Dr. Walter Palmer may be the most hated man in America and Zimbabwe, but now he has these two fans, one in Michigan and the other in Denmark. Having fans like these guys is simply tossing more crap onto his already completely destroyed reputation.

Denmark is rapidly getting a very bad international reputation because of the vicious Faroese massacres of pilot whales and dolphins and now Bengt Holst could not resist opening his mouth and contributing his own insensitive opinions to further tarnish the view of Denmark.

Holst also said that people should not be giving animals names, like Marius—the giraffe he killed—or Cecil the lion. Who is Bengt Holst to dictate to the world that animals cannot have names? That in itself is an extremely arrogant statement. Holst wants us all to view animals the way he views them, as commodities to be displayed, abused, killed, eaten or stuffed and stuck on the walls of some nimrod's man cave.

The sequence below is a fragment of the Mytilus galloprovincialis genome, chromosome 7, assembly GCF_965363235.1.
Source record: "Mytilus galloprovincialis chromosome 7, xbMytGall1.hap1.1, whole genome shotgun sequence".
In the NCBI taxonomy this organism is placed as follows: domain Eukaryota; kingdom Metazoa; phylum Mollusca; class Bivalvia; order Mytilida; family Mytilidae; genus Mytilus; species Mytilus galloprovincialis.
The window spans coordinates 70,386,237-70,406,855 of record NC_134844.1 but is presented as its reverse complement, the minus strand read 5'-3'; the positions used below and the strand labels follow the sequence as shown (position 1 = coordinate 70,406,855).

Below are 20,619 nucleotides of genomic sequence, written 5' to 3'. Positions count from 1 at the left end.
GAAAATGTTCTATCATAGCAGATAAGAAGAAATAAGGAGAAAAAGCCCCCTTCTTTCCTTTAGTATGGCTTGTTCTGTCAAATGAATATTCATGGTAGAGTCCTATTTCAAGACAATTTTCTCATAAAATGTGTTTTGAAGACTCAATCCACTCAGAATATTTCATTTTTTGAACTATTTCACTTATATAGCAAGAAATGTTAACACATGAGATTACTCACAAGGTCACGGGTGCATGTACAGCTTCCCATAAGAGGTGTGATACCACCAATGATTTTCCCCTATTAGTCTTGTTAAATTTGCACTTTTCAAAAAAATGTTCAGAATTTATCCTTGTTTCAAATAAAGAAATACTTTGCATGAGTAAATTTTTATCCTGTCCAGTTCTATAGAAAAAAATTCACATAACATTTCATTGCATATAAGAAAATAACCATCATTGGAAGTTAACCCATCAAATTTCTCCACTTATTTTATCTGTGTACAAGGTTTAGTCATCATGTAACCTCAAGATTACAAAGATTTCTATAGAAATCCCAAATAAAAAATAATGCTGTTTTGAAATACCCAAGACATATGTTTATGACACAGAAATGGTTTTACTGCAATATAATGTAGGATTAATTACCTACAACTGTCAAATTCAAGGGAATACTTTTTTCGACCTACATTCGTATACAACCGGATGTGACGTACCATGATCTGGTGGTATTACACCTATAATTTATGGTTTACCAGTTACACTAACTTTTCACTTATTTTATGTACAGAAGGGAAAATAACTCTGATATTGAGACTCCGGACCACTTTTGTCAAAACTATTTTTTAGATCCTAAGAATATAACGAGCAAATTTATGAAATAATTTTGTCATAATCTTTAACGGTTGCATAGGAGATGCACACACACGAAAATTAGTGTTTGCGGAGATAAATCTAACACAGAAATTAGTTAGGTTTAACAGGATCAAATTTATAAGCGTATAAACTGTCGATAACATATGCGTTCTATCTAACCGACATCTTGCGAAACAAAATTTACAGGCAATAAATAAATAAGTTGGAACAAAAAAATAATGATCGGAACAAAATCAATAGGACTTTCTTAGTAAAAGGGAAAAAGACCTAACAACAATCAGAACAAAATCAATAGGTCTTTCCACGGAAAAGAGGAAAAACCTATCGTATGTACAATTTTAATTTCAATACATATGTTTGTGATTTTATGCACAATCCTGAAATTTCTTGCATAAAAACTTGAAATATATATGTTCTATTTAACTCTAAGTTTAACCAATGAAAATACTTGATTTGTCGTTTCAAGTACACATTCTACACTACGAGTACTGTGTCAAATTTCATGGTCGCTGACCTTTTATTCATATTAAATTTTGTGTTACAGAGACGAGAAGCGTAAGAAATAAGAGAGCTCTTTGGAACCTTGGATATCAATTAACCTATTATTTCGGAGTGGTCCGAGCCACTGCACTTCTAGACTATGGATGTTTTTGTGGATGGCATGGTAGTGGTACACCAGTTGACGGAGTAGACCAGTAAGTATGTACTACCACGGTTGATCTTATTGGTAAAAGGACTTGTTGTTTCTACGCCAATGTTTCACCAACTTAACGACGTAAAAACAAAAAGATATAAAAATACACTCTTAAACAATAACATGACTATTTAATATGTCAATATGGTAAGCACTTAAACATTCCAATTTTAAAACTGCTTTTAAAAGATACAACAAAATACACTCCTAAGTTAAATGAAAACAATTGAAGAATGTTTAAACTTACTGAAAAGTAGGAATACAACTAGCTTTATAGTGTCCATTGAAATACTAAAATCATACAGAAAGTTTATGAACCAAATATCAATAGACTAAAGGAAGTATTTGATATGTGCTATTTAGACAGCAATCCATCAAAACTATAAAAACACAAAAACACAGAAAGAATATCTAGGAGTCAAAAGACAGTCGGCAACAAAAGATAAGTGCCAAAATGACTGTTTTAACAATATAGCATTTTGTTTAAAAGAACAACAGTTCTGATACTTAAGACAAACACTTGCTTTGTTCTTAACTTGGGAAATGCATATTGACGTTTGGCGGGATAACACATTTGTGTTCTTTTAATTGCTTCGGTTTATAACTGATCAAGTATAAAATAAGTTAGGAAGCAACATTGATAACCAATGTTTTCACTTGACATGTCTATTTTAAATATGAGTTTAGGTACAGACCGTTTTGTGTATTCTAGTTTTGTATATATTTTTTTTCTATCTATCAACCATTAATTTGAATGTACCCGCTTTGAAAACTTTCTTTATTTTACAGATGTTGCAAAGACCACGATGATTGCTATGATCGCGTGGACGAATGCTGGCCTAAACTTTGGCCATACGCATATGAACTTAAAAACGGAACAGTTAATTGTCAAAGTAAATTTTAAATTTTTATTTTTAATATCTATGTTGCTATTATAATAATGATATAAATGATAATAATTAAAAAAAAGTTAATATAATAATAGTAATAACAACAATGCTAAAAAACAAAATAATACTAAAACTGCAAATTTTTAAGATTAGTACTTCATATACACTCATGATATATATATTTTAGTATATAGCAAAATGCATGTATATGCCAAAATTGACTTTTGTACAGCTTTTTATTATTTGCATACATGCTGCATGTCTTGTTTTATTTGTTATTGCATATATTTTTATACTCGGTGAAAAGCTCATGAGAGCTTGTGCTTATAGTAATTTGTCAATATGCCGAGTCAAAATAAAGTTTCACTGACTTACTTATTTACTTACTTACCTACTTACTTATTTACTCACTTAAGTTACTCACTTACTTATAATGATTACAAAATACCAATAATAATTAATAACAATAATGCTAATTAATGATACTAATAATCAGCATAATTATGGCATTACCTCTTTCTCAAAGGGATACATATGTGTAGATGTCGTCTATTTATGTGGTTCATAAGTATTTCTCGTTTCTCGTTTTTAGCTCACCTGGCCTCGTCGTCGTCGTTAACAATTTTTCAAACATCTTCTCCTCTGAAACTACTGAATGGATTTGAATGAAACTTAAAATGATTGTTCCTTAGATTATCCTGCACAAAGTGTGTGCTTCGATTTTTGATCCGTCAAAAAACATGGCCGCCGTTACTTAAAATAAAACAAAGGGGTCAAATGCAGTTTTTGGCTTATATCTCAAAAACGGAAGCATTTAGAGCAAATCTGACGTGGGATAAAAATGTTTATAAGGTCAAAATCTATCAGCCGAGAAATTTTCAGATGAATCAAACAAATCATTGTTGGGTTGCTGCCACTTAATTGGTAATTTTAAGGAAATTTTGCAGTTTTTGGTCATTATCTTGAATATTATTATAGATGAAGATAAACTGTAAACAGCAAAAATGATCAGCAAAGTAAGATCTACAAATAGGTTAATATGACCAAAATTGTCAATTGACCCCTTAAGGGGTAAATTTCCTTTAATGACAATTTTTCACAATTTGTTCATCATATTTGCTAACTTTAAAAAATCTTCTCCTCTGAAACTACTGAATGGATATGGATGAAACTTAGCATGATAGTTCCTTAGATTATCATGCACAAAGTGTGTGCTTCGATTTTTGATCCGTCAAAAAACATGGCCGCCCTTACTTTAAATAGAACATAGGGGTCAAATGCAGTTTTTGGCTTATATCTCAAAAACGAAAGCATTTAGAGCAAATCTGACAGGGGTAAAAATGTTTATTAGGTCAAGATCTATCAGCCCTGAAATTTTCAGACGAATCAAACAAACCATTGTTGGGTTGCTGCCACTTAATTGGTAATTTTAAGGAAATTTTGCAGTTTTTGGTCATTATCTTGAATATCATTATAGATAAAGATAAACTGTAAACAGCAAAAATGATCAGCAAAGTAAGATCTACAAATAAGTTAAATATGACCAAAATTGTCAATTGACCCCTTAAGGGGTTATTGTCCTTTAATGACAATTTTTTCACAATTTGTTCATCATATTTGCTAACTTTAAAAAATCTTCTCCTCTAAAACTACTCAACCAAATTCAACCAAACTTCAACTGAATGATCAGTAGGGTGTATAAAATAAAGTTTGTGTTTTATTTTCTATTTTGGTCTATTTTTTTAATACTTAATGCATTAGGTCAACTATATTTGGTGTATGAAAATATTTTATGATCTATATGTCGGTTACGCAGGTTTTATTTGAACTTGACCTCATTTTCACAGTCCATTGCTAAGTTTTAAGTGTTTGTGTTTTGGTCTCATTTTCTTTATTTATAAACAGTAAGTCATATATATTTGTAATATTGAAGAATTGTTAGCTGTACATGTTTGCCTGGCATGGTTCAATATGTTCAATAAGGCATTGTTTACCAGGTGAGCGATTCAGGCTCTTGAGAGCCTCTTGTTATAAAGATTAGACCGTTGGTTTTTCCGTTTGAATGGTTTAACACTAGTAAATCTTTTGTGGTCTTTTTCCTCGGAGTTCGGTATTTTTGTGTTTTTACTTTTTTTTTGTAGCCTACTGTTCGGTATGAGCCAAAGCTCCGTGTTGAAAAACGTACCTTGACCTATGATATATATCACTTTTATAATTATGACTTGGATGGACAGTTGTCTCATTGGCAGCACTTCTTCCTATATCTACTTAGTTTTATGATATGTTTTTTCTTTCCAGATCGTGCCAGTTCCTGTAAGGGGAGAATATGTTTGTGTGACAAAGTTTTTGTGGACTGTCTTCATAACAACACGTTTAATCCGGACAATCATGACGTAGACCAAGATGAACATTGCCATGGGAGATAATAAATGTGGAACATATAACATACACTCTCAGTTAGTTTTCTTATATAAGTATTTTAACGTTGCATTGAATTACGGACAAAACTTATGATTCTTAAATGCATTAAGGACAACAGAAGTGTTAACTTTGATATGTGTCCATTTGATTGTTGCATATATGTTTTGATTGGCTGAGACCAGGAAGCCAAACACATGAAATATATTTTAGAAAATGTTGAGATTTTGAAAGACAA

YOU MIGHT ALSO LIKE

Will Walter Palmer Be Charged for Killing Cecil the Lion?

Richard Branson: Don't Turn Shark Encounter Into an Excuse to Kill More Sharks

Another Northern White Rhino Died, Leaving Only 4 Left on Earth

EcoWatch Daily Newsletter

Pick one of these nine activism styles, and you can start making change. YES! Illustrations by Delphine Lee

By Cathy Brown

Most of us have heard about UN researchers warning that we need to make dramatic changes in the next 12 years to limit our risk of extreme heat, drought, floods and poverty caused by climate change. Report after report about a bleak climate future can leave people in despair.